"Fire Organ was a program I discovered in the early '80s working at my father's computer store in Andover, MA (OnLine Computers, 2 Elm Sq. right across the the street from the library). At the time, I didn't realize that Fire Organ was actually a demo disk for a language called CEEMAC developed by Brooke Boering. I just enjoyed the seemingly endless permutations of the scores as they'd cycle through on the old Franklin Ace's or the Apple IIc's we had on display. I also thought it was cool that some of the music I had just started to get into (e.g. Pink Floyd) was mentioned in the liner notes as motivations for some of the scores. These were the forefathers of the visualizations made so popular by Winamp and other current audio players."
In this paper, we describe and respond to six common misconceptions about platform studies, an approach to the study of computational creativity.
“Platform studies” is a new focus for the study of digital media, a set of approaches which investigate the underlying computer systems that support creative work. In 2009, the first platform-focused book about creative digital media was published: our Racing the Beam: The Atari Video Computer System. This was the first in the new MIT Press Platform Studies series, for which we serve as series editors.
Although platform studies has only recently been introduced as a concept (at the 2007 Digital Arts and Cultures Conference) it has already become popular enough to be misconstrued in a variety of ways in the new media studies community. Detailed citations of these misconceptions are more likely to be offensive than helpful. In the interest of advancing platform studies and allowing us to learn from work that is done along these lines, this paper reviews six recurring misunderstandings about this new concept. We contrast the great potential of focusing on the platform level with these misconceptions.
In so doing, we hope to invite more scholars to do platform studies work and to make this approach even more appealing to even more sorts of readers and authors. We also hope it will advance the discussion of the platform studies concept and will invite substantial, productive, and well-directed criticism of platform studies approaches, aiding in the development of work in this area.
(RE)MAKE Tutorial is a multimedia piece entirely based on popular, free and available web found elements: a software for image retouching, an online music listening platform, and a picture found on internet.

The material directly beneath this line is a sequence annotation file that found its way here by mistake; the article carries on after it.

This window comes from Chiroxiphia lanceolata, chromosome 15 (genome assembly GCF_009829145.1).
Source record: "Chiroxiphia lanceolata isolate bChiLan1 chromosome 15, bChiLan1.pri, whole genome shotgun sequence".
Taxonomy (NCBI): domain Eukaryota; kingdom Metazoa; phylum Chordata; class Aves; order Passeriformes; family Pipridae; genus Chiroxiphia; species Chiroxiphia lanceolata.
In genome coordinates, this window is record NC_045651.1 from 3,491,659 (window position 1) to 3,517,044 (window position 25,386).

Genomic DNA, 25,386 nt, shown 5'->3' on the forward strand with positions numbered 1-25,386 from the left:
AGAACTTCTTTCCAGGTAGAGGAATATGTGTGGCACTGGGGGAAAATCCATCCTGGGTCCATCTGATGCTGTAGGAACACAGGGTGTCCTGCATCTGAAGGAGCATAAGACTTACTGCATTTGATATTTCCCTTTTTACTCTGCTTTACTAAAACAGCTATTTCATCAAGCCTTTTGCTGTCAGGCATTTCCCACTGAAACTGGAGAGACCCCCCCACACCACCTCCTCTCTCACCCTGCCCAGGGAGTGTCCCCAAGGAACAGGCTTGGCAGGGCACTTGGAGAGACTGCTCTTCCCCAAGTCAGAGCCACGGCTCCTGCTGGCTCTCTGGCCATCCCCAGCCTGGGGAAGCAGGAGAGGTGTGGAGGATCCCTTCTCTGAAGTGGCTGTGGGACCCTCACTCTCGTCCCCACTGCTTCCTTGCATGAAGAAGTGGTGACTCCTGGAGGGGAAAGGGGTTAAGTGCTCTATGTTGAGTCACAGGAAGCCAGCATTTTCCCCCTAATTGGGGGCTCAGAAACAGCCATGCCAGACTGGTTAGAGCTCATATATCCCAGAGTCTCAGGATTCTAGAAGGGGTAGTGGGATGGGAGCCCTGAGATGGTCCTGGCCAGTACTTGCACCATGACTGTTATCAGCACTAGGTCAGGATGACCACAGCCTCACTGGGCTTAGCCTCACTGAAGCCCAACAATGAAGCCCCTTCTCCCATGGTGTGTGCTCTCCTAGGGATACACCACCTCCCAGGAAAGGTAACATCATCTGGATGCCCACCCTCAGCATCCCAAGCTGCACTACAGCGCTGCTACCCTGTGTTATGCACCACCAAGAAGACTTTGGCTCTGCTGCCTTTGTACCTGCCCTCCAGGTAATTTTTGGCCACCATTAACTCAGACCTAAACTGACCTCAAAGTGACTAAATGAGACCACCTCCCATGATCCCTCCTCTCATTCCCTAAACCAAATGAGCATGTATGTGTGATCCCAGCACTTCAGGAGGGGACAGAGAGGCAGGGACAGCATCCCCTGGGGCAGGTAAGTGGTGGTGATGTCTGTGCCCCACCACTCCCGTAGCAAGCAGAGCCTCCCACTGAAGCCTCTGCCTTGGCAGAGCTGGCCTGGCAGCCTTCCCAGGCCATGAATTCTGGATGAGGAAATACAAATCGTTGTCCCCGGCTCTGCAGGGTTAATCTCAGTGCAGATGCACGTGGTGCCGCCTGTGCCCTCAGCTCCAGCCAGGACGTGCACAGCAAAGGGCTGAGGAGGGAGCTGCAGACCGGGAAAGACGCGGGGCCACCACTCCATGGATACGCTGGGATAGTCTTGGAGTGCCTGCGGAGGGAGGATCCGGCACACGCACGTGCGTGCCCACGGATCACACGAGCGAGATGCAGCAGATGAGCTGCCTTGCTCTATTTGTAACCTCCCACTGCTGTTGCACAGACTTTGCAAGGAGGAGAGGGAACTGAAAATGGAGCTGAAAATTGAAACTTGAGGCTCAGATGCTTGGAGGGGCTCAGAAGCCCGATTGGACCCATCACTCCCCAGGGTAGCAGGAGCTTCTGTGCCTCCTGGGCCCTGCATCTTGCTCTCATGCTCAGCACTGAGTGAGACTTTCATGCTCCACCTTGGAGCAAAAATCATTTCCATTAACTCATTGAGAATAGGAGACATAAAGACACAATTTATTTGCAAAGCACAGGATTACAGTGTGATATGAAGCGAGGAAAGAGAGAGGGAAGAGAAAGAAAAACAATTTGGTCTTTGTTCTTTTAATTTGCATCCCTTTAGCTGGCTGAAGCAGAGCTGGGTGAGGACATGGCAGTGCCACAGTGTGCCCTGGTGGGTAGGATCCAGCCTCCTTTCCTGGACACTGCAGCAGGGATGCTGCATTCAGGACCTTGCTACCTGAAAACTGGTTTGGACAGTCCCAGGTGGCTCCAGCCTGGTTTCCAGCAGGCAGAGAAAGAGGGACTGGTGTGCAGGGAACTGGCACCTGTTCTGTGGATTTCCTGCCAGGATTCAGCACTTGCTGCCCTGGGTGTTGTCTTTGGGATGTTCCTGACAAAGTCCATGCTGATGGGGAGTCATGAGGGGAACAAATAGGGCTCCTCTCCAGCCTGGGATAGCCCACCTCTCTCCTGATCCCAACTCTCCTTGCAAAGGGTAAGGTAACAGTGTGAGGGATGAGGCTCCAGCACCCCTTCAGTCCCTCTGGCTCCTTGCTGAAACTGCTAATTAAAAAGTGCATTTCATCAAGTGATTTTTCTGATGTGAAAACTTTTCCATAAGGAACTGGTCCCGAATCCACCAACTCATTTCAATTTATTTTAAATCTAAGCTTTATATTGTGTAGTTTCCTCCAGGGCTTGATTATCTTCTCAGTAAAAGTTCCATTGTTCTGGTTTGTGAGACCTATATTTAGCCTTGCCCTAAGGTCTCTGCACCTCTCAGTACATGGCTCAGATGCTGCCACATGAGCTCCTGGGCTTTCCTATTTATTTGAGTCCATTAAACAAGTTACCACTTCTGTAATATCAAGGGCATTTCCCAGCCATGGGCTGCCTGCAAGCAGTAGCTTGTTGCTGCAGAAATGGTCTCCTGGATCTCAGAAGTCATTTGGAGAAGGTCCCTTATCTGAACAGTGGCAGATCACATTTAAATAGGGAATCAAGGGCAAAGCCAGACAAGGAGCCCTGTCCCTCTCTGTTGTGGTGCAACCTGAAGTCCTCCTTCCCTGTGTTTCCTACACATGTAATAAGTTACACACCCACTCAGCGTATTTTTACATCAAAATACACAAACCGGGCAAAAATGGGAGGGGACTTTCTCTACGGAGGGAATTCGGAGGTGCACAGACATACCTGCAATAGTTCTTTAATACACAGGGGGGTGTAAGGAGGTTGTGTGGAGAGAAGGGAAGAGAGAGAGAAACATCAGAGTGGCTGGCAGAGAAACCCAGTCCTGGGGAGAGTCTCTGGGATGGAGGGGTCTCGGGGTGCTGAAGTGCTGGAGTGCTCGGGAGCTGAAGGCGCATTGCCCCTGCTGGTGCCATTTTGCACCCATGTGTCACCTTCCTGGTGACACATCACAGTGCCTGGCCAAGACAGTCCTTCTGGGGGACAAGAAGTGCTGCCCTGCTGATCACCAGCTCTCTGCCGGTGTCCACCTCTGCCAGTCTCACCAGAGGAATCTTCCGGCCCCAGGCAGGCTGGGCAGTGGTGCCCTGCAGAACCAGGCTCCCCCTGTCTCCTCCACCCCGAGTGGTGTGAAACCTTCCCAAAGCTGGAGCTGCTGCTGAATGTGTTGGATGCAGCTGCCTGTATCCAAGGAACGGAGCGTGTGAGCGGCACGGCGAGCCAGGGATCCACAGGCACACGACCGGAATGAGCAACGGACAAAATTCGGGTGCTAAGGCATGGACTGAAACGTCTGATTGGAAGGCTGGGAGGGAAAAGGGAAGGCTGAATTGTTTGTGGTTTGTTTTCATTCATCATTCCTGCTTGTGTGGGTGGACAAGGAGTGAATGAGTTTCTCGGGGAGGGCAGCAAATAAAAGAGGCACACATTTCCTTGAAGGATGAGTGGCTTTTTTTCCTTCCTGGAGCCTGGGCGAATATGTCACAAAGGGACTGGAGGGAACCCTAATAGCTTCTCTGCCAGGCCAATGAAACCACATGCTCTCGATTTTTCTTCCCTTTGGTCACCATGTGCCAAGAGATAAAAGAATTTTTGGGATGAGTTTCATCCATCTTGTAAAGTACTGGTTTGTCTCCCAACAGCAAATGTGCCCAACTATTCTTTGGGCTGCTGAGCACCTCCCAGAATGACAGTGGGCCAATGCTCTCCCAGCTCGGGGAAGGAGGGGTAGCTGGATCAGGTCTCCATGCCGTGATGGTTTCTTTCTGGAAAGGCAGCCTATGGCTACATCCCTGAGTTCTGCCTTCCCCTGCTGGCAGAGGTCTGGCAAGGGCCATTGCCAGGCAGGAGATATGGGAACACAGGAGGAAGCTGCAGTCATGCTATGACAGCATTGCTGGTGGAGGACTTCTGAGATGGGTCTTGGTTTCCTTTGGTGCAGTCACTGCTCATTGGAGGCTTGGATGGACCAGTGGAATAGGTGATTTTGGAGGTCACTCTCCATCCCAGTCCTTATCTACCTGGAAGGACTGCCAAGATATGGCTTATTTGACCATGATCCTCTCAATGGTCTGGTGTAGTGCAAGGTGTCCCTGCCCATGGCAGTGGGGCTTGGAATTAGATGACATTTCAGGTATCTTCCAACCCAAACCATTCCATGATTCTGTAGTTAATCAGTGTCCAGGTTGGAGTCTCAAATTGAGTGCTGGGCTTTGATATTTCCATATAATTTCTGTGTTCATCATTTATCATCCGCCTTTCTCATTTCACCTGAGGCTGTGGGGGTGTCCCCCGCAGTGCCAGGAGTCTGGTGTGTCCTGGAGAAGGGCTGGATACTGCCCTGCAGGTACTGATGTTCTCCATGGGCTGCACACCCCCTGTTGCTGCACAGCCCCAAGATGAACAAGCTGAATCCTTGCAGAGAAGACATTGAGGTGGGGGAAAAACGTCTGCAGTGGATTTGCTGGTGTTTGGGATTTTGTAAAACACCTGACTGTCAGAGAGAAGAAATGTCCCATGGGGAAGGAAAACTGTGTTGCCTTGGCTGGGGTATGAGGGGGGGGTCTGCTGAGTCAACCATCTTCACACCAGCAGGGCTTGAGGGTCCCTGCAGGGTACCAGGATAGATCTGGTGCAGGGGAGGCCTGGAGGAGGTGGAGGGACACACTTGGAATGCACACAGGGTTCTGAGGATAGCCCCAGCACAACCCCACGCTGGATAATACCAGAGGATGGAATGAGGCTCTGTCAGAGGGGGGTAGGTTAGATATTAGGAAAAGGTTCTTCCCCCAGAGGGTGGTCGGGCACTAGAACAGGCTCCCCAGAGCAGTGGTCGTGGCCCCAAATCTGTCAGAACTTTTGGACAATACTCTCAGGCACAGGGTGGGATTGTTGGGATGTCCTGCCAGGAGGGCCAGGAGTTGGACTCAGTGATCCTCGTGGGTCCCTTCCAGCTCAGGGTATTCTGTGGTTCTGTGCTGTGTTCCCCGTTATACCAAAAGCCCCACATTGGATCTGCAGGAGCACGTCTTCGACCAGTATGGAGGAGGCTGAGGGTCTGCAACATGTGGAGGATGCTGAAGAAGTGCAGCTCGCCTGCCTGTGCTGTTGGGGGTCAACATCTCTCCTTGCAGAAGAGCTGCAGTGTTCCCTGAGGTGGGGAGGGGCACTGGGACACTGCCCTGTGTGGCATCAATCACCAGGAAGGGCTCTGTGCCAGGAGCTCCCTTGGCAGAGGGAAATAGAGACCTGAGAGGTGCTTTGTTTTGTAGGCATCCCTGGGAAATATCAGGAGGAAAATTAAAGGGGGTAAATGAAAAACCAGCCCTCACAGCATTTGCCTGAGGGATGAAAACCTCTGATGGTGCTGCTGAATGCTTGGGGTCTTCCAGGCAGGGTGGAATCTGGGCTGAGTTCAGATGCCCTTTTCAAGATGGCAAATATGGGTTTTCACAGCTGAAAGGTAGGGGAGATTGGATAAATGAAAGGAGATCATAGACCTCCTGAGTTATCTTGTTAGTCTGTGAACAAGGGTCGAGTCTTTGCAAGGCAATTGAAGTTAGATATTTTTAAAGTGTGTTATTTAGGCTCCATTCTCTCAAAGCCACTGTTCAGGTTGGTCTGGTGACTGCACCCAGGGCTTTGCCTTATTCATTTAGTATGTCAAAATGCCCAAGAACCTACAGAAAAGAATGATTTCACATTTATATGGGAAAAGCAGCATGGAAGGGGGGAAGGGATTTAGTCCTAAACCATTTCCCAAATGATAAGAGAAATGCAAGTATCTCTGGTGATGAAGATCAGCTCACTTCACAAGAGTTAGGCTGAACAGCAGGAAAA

Photography or video? This work appears as a “work in progress”, an accidental proposition, similar to a tutorial through its assembling process. (RE)MAKE Tutorial is a low tech adaptation which revisits one of the most traumatizing Hollywood’s cinema production: JAWS. The motionless sea is brought back to life thanks to the simple Photoshop selection tool.
Artist Cory Arcangel was recently interviewed by Motherboard TV. The short clip walks through many of his most well known projects, like Super Mario Clouds (2002) and Drei Klavierstücke op. 11 (2009), with additional commentary by Arcangel.
Homer Vs Kidd
TIMROD (1991) - Frank Panucci
"A collection of short animations I did on the Amiga computer using Deluxe Paint III. Sounds and music from Streets of Rage 2 on Genesis." - Ian Chase
The Cheaply Animated Guy (1993) - Kenneth M. Bradford
Honker - leproducer2
Space Trek (1994) - Lee Butterley
Sprite Vampire () - Mike Ton and Brandon Thau
"High School presentation for class experiment dissolving chicken bones in various soda. Sprite was the most destructive. 90% of my energy on this animation and only 10% on the actual lab work. Still managed an A though. Sound Fx and music is from Super Castlevania 4's sound mode. Very low rent :) "
Beef - Having it Your Way (1992)
"Amiga animation 1992. It won Honorable mention, a second placing shared with a couple other pieces at The Homer Alaska Pratt Museum Spring Juried Arts Show (judged in actuality). Crude, rough AMIGA animation and sound, I submitted this at the prompting of my mom, and was quite surprised to get the award and attention."
Freak Alley - Steve Tiffany
"Hiking in the hills of Garstang on a serene day until a mindless youth comes along and attacks this innocent hiker."
A Sea Trek - Felipe Magana
Somehow, back in high school, I was put in a special "computers in art" program which had an actual working artist and a room full of Amiga computers (which were the top of the line back then). Anyrate, these poorly recorded images are all that remains of that experience.
Amiga Computer Animation - Dean Kelsen
Trojan War 3004 -Zak Weddington and Sage Stevens
Silly Animations Amiga Demo - The Wanderers
Center Core Never More - Johnny Doe and the Statistics
Julie Karabenick: Early in your career you made paintings and drawings. Now for almost 30 years you've used computers in making your art.
Mark Wilson: When I started using computers in 1980, very few artists were using them. To me, these machines were totally cool and exciting. Back then, there was little software of interest to an artist like myself. To make art with computers, you had to invent new working procedures. I bought a personal computer and learned to write my own software. I was trying to find a unique way of using the computer and software to create geometric images.
After developing some programming skills, the methodology of writing software to create images became utterly natural.
Photo: Vassily Skvortsov
Performed by 386 DX / 4Mb RAM / EGA / 40 Mb HD
Synchronized text-to-speech and midi synthesis
A sound and video installation where a computer program continuously changes between the different vocal incarnations of Woody Allen.
Digital Arts and New Media (DANM) Technical Coordinator